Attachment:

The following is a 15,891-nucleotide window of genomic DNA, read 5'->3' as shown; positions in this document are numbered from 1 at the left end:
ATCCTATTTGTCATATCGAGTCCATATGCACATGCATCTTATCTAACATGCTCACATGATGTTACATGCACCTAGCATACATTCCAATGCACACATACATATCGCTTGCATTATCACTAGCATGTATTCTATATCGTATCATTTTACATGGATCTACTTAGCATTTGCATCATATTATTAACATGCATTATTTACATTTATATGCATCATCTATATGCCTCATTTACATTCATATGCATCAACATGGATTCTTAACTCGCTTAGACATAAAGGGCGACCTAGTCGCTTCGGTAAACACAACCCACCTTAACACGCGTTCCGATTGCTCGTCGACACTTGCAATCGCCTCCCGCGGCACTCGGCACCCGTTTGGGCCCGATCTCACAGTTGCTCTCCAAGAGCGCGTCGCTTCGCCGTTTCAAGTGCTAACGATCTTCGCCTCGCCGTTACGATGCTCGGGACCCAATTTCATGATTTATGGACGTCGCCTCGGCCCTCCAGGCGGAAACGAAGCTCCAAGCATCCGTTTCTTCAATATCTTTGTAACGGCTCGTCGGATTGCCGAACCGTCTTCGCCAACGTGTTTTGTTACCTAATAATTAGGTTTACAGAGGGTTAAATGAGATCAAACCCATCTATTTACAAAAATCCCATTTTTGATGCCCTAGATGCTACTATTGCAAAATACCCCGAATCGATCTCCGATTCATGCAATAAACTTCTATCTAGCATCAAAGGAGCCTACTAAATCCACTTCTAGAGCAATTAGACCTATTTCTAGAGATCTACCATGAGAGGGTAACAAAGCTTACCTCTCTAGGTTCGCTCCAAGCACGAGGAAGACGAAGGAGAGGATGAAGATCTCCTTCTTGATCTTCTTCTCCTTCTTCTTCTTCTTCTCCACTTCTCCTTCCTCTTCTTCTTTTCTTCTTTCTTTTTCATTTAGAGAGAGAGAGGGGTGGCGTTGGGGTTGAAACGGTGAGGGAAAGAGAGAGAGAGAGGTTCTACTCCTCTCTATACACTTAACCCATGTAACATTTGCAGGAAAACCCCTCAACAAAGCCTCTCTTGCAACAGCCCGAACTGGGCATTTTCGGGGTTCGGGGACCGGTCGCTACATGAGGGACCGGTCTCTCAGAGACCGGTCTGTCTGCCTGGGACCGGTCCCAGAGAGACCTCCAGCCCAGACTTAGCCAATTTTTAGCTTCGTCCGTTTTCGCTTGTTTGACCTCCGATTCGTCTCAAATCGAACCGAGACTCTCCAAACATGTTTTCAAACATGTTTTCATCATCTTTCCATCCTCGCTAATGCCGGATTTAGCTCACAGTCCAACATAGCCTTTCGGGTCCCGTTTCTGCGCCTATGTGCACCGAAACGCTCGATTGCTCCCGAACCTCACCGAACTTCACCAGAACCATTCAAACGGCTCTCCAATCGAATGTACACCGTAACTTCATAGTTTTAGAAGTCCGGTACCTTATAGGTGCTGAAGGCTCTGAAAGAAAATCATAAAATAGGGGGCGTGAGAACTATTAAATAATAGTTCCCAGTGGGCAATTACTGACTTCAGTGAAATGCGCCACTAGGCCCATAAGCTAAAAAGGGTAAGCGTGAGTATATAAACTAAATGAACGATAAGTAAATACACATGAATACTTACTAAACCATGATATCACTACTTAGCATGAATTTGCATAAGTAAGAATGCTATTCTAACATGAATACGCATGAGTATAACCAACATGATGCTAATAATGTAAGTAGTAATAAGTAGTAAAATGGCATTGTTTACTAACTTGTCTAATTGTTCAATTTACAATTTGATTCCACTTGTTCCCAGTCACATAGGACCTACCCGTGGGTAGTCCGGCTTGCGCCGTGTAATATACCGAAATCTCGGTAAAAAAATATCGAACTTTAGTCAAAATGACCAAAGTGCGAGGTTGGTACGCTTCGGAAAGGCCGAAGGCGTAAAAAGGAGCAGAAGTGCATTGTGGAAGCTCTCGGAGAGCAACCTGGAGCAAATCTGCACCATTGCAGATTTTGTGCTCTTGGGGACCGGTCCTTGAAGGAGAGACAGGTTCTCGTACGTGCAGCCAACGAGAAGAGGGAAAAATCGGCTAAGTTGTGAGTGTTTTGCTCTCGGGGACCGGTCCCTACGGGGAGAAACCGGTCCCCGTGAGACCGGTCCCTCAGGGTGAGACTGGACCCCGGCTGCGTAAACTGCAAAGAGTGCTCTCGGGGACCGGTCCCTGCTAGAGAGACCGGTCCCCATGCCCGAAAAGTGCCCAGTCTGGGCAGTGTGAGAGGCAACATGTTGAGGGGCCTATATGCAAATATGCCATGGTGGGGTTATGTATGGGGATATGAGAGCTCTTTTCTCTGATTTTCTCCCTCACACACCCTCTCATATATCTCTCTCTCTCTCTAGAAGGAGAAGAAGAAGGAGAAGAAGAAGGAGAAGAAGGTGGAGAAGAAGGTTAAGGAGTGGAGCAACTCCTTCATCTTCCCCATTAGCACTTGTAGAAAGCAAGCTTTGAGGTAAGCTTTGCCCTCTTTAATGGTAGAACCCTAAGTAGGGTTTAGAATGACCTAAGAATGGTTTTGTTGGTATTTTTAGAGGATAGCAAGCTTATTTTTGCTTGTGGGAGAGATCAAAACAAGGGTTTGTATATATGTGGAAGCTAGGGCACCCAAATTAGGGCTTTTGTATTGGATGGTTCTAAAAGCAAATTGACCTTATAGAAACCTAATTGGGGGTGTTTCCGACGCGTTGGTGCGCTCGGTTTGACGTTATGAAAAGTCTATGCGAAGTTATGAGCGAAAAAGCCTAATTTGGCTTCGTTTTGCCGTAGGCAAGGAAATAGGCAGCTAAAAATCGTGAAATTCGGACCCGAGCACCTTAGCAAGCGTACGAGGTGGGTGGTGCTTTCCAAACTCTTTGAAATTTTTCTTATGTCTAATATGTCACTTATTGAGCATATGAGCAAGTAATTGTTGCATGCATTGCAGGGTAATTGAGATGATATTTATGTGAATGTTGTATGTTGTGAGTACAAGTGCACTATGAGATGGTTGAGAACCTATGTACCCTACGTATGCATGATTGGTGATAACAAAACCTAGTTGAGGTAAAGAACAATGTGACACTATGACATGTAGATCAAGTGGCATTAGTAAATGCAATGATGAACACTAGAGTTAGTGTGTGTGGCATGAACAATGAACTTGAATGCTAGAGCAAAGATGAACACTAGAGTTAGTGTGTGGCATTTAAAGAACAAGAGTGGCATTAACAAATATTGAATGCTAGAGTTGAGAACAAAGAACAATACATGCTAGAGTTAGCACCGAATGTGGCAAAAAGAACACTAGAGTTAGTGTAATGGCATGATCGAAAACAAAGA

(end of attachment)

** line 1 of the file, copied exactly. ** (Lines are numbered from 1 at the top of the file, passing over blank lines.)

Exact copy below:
The following is a 15,891-nucleotide window of genomic DNA, read 5'->3' as shown; positions in this document are numbered from 1 at the left end: